On this last point, consider Chapter 7, which recounts the absorbing story behind an infamous lawsuit brought by an Italian husband, Remo Cipolli, against his wife, Quinta Orsini, who gave birth to a son whose biological father was an African-American GI stationed in Pisa following the city’s liberation by the Allies in 1944. Despite overwhelming biological and testimonial evidence that Cipolli was not his son’s biological father, a court in Pisa refused to credit it, ruling that Cipolli was the boy’s legal parent. For Milanich, the Cipolli case shows that sometimes biological paternity yielded to social paternity and to historically contingent factors, like post-Fascist Italy’s “privileging [of] marital paternity even when it was in manifest contradiction to cultural notions of biological truth.” (P. 199.)2 It also demonstrates that “[t]he history of paternity testing is also an antihistory: a history of when law and social norms conceal the identity of the biological father and … prohibit the use of scientific methods to reveal it.” (P. 207.)
Milanich concludes Paternity by showing that this subtle interplay between the biological and the social continues to inform the question of paternity even—or especially—today. Paternity’s Epilogue tackles the quest for paternity in the age of DNA, and there Milanich argues that “for all their novelty, scientific, commercial, social, and political developments recapitulate rather than revolutionize the history of paternity testing in the twentieth century.” (P. 247.) “[T]he dramatic advances of the DNA era have not resolved the tensions and ambiguities that modern paternity introduced almost a century ago,” she writes. Rather, “[t]he father is as ambiguous, as deeply contested, … as elusive, as ever.” (P. 247.) Moreover, “the tensions between the social and the biological … have been thrown into even sharper relief by a scientific test that promises to reveal the genetic tie with power and perfection.” (P. 263.)
In the end, Paternity shows that the history of the father has been the history of an “idea” (P. 21) and an “ideology” (P. 21)—an enduring “conceit.” (P. 15.) As noted earlier, quests at their heart are about questions, and “[t]he truly significant question about paternity,” Milanich says, “is not an empirical one—who is the father?—but a normative one—who do we want him to be?” (P. 266.) The normative father could be the person who best represents the state, or patriarchy, or marriage, or whiteness, or nationality. The point is that social and political factors have always shaped the answer to that question, and that the quest for paternity is less about using science to reveal the true father as it is about bending science to satisfy our fantasies about him.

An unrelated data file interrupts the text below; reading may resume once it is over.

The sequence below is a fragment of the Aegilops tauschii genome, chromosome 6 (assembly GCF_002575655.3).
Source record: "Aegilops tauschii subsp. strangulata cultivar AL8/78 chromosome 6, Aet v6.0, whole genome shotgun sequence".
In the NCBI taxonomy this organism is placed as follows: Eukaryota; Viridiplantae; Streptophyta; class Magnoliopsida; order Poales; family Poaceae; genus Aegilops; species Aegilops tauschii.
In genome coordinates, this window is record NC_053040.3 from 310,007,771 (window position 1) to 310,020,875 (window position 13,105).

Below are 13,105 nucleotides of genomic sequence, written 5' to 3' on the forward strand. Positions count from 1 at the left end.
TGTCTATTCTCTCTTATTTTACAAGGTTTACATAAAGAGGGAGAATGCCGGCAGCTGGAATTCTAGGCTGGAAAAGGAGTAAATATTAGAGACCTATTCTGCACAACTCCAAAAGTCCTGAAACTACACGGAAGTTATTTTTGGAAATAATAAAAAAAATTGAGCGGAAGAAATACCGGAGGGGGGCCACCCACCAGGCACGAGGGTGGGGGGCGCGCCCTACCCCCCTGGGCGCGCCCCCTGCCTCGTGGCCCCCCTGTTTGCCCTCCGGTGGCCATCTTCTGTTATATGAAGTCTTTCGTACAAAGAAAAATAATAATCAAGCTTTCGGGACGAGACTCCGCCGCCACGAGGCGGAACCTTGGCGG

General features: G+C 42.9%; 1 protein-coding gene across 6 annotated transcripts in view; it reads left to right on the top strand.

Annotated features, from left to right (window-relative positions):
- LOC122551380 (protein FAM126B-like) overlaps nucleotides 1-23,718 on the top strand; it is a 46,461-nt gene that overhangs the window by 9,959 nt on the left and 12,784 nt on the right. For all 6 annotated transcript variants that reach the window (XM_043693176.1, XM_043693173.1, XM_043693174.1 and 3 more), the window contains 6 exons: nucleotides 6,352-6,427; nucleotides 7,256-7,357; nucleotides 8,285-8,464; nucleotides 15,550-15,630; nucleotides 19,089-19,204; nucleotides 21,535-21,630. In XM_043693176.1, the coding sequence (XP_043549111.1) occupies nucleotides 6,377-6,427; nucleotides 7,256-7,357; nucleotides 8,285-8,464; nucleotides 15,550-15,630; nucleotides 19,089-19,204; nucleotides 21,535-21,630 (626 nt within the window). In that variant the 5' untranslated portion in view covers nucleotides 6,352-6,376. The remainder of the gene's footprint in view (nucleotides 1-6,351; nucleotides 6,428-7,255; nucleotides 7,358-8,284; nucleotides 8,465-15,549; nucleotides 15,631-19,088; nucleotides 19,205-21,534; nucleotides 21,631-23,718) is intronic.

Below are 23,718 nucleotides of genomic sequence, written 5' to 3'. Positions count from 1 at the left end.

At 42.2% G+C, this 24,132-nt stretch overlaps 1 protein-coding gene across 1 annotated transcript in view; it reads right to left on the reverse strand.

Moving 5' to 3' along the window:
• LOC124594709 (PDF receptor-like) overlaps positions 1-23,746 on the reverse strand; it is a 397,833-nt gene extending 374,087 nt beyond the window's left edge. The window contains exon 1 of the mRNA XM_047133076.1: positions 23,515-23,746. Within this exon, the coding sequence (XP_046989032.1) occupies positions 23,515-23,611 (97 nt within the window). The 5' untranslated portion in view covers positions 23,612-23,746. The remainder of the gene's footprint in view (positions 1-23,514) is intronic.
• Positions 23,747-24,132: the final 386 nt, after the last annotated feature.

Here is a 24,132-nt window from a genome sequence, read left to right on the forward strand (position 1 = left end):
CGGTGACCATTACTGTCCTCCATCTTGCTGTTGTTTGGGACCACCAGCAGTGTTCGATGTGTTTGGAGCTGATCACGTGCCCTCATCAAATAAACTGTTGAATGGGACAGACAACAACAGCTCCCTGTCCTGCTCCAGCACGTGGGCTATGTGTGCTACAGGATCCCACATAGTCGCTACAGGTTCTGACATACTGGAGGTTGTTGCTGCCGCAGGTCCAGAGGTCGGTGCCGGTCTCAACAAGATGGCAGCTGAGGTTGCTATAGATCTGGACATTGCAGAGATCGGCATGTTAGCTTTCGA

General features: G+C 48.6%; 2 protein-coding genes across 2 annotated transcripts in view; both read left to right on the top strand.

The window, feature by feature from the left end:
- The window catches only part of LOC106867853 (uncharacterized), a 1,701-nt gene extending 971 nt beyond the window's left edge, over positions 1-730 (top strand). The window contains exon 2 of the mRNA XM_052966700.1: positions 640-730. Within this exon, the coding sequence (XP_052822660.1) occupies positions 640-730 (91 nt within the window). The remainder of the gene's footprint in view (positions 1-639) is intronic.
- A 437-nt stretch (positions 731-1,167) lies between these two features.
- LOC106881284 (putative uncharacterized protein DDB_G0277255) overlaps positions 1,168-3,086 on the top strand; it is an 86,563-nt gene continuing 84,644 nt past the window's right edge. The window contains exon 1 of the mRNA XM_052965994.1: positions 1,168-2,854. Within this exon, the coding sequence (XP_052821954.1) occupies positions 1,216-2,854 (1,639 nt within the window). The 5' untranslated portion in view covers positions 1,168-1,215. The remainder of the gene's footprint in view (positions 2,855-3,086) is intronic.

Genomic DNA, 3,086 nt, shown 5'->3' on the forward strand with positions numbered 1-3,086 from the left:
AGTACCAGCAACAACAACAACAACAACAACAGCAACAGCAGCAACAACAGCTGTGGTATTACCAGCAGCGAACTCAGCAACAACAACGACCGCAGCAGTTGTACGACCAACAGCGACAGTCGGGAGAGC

Paternity’s social, legal, and political history of kinship should interest legal scholars invested in the question of how to regulate the family, particularly now that the science of reproduction has allowed new forms of social and biological kinship to proliferate. The book’s deconstruction of the border between social and biological kinship reminds us that biological understandings of the family are often no less fabricated than social ones, and that social kinship can become naturalized over time in ways that supplement or even supplant biological affiliation. In this sense, Paternity dovetails nicely with Professor Doug Nejaime’s new article The Constitution of Parenthood,3 which not only unearths social kinship in the same Supreme Court precedents that enshrined biology as the foundation of constitutional parenthood, (NeJaime, Pp. 279-305) but also demonstrates that the law over time has naturalized social kinship. For instance, NeJaime shows that in many states today, the term “natural family” is synonymous with the functional and legal family, regardless of whether it originates in blood. (NeJaime, P. 333.)
In addition, Paternity reminds us that the “distinct ways of defining paternity have no necessary politics. Biological essentialism is not inherently ‘conservative’ . . . Nor is there anything inherently ‘progressive’ about a social constructivist vision of kinship,” Milanich writes (P. 264). Kinship, she says, “has no preordained politics. Context is everything.” (P. 265.) This last insight struck a particular chord in me, someone who at times reflexively assumes that biological definitions of family are oppressively traditional and functional definitions liberatingly modern. Like all good histories, Milanich’s shows us that the history of the family has never been that simple, much as we might entertain the fiction that it is.
- For a discussion of this trope in constitutional sex-equality law, see Courtney Megan Cahill, The New Maternity, 133 Harv. L. Rev. 2221 (2020). Milanich complicates this conventional narrative by showing that science and law did surveille the male body—even more than it did the female body—in the search for parenthood.
- Milanich contrasts Italy’s privileging of the marital family over the pursuit for racial “purity” with Nazi Germany’s willingness to throw “open marital paternity to contestation … by state officials” in order to “reveal bioracial truth.” (P. 199.)
- Douglas NeJaime, The Constitution of Parenthood, 72 Stan. L. Rev. 261 (2020).